Join top executives in San Francisco on July 11-12, to hear how leaders are integrating and optimizing AI investments for success. Learn More
Earthquake news and Twitter have long gone hand in hand because of Twitter’s instant mass-communication ability. Today, an earthquake shook the San Francisco Bay area (where Twitter’s headquarters is located, along with many of its original users), and Twitter traffic went nuts.
Below, see what my stream currently looks like in Twitter. Keep in mind, I follow over 800 people, most of whom are not in the Bay Area, and yet every single tweet in my stream in about the earthquake. A Twitter Search for “earthquake” reveals thousands more updates. That’s some good real-time information sharing.
Before celebrities existed on Twitter, and before it was all over the mainstream media, it was very useful for spreading real-time information about natural disasters. We saw this with the fires in San Diego in 2007 and also with multiple earthquakes around the world. The service also helped spread information about the Mumbai terrorist attacks and was even able to help an American student get out of a jail in Egypt.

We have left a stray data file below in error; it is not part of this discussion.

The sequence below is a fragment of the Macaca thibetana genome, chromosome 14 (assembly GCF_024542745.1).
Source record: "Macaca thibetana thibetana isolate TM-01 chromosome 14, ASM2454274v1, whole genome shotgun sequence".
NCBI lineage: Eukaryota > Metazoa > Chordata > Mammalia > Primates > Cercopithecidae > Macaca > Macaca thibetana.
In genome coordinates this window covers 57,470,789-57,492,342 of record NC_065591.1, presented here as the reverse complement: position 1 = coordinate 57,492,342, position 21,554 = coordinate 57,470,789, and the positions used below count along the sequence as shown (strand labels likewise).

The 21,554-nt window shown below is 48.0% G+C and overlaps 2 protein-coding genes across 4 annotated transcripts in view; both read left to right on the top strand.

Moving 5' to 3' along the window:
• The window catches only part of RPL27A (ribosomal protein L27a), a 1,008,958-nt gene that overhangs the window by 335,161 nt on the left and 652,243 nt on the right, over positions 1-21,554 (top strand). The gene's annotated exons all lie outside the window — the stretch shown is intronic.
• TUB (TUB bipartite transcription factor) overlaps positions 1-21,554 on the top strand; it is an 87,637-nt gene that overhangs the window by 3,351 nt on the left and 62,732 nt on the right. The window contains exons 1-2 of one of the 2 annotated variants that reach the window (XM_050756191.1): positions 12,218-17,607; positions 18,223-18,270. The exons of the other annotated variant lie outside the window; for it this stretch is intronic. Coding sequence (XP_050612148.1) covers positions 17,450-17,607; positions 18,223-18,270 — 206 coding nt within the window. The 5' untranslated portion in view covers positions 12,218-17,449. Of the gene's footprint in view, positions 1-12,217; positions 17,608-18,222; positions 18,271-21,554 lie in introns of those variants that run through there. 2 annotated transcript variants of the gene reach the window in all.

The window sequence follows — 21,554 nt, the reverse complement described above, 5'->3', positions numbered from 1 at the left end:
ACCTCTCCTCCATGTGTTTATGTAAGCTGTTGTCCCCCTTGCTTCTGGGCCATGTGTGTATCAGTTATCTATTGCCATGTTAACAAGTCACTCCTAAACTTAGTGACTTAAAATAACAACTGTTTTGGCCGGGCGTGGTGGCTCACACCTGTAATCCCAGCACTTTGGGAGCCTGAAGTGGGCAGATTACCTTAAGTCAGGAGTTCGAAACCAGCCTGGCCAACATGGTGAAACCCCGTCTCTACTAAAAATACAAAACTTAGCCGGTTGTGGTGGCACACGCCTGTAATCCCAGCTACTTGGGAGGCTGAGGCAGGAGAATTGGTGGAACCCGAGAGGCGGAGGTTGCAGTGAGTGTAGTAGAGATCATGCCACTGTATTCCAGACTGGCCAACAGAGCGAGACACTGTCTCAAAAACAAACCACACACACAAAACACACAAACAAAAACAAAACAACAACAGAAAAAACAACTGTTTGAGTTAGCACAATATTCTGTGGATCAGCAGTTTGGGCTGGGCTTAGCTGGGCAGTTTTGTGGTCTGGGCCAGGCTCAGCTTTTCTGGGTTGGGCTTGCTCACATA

While today’s earthquake may not have been huge (USGS has 4.3 but it may be been upgraded), it serves as a good reminder that Twitter is about more than following celebrities and their love lives.
You can find me on Twitter here along with fellow VentureBeatniks Eric Eldon, Dean Takahashi, Anthony Ha, Camille Ricketts, Dan Kaplan and Matt Marshall. We have a VentureBeat account (for our posts) as well.
VentureBeat's mission is to be a digital town square for technical decision-makers to gain knowledge about transformative enterprise technology and transact. Discover our Briefings.